Kansas City Chiefs defensive back Marcus Peters raises his fist in the air as the national anthem plays before Sunday’s football game against the San Diego Chargers on Sept. 11, 2016, at Arrowhead Stadium in Kansas City, Mo.
John Sleezer/Kansas City Star/TNS via Getty Images

On Sunday, the NFL's opening day saw several protests around the league. Seattle Seahawks players locked arms during the playing of the national anthem; Kansas City cornerback Marcus Peters raised a black-gloved fist; and some Miami Dolphins players knelt during "The Star Spangled Banner" and placed their hands over their hearts, according to the Associated Press.

The protest follows the recent actions of San Francisco backup quarterback Colin Kaepernick, who sat while the national anthem played during a preseason game as a protest against the over-policing of minority communities.

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The four Miami players—Arian Foster, Michael Thomas, Jelani Jenkins and Kenny Stills—stood during President Barack Obama's 9/11 message regarding the 15th anniversary of the tragedy. All four knelt during the anthem and stood at the conclusion of the song.

"If it's about the knee that people are upset about, every Sunday people of faith take a knee to give thanks to their lord and savior, whatever faith or religion that they are," Foster said, according to AP. "It's not about a knee, it's not about the [symbolism], it's about the message. They say it's not the time to do this, but when is the time?"

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Jenkins noted that for him, the protest was an opportunity to raise awareness.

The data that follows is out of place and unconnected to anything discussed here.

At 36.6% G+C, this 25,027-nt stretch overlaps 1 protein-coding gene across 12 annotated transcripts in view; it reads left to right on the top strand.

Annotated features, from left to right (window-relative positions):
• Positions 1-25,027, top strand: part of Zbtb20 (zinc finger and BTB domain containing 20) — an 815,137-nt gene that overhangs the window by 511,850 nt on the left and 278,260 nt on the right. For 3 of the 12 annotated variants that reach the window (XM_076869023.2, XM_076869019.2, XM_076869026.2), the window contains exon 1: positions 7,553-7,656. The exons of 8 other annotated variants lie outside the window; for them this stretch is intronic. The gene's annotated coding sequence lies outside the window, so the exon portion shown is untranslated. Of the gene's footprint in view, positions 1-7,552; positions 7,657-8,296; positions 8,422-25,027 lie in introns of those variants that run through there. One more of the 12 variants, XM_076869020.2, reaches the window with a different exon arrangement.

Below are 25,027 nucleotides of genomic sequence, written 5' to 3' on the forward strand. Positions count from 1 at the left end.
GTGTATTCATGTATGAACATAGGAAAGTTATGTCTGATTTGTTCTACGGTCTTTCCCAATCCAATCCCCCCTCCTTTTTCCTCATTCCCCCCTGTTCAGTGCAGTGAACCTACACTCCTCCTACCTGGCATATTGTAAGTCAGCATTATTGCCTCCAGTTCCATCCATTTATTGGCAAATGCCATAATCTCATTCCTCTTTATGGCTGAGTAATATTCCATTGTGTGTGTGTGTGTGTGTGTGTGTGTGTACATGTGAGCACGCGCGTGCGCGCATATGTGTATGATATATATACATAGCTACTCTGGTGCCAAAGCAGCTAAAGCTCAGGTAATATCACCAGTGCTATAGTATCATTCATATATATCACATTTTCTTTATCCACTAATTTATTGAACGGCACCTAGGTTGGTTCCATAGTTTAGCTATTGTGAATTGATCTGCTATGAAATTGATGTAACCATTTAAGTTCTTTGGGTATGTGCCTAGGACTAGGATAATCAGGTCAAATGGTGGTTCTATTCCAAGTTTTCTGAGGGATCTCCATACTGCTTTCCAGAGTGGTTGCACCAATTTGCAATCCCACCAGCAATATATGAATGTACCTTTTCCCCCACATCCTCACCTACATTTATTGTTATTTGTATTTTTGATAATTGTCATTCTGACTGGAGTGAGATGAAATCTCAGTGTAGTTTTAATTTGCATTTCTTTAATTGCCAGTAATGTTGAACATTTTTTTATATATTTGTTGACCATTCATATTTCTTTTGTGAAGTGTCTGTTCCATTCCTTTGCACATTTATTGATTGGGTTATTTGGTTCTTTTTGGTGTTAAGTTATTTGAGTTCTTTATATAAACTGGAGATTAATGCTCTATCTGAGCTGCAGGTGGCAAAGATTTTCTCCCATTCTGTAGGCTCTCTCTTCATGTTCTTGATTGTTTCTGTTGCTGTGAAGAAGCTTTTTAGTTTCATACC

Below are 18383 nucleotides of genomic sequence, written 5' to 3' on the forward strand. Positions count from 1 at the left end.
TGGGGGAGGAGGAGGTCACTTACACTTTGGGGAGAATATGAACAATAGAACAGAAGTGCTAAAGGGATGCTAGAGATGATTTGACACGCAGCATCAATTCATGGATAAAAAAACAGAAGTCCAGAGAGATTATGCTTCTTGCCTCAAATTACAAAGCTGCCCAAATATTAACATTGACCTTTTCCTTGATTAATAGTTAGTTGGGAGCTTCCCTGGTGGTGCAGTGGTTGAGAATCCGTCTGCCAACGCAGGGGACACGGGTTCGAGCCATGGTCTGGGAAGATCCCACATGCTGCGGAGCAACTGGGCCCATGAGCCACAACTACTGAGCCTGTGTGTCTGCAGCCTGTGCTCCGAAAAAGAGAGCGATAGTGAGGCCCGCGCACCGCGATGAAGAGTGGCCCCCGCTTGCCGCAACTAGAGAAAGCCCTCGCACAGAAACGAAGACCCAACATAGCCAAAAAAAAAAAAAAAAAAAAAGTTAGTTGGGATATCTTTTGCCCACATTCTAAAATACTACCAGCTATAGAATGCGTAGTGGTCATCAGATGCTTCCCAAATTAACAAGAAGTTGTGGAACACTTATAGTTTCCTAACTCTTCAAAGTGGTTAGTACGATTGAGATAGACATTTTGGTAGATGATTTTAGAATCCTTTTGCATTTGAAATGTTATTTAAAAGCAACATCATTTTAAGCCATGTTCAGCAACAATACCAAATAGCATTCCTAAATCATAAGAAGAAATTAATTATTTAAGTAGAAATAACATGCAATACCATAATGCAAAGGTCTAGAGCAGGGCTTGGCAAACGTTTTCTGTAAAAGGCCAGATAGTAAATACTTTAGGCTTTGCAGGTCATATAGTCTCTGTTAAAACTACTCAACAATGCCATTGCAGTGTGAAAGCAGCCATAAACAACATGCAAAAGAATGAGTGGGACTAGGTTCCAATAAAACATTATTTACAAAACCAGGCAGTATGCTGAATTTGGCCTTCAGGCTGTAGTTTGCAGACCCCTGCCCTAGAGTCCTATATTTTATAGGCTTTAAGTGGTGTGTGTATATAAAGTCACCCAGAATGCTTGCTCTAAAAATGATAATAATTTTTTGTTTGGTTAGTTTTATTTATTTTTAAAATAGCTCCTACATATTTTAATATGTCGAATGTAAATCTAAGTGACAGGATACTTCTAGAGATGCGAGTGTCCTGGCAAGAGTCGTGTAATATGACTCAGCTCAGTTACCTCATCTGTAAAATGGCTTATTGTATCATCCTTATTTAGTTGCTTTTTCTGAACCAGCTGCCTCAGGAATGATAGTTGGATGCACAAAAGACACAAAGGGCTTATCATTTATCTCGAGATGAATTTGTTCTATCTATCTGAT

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"I chose to get involved to see if I could create change, raise awareness. And I want to make it clear that there is no disrespect to the military or to police officers—I'm not about that. I love everyone," Jenkins said after the game, according to AP.  "I would like to keep moving forward in the right direction with everybody: equal rights, equal opportunity. From my position, it doesn't seem that it's happening. That's why I took a stand."

Dolphins team owner Stephen Ross spoke in support of his protesting players: "I don't think it was any lack of respect. I think everybody here, our team and our whole organization, respects the flag and what it stands for, the soldiers and everything. These guys are really making a conversation of something that's a very important topic in this country, and I'm 100 percent supportive of them."

For several weeks, players from the Seattle Seahawks were debating about how they should protest. According to AP, all of the players and head coach Pete Carroll were engaged in the discussion. They eve enlisted Harry Edwards, an African-American sociologist, to help guide the discussion. The team decided to lock arms during the anthem but added that the commitment to change didn't stop there.

"Gestures mean nothing without follow-through. That's what Harry Edwards said, and that's what I agree with," Seattle cornerback Richard Sherman said, according to AP. "People get confused that you have to go out there and put on a show and make this gesture and make people aware of it, and we're more about action."

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Wide receiver Doug Baldwin said that players plan on meeting with the mayor of Seattle and local law enforcement.

"We know that there has to be change and progress," Baldwin said, AP reports. "Change is inevitable. Change will always happen. But you got to apply direction to change, and that's when it's progress. And so right now, what we're doing as a team, we have a follow-through."

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Read more at the Associated Press.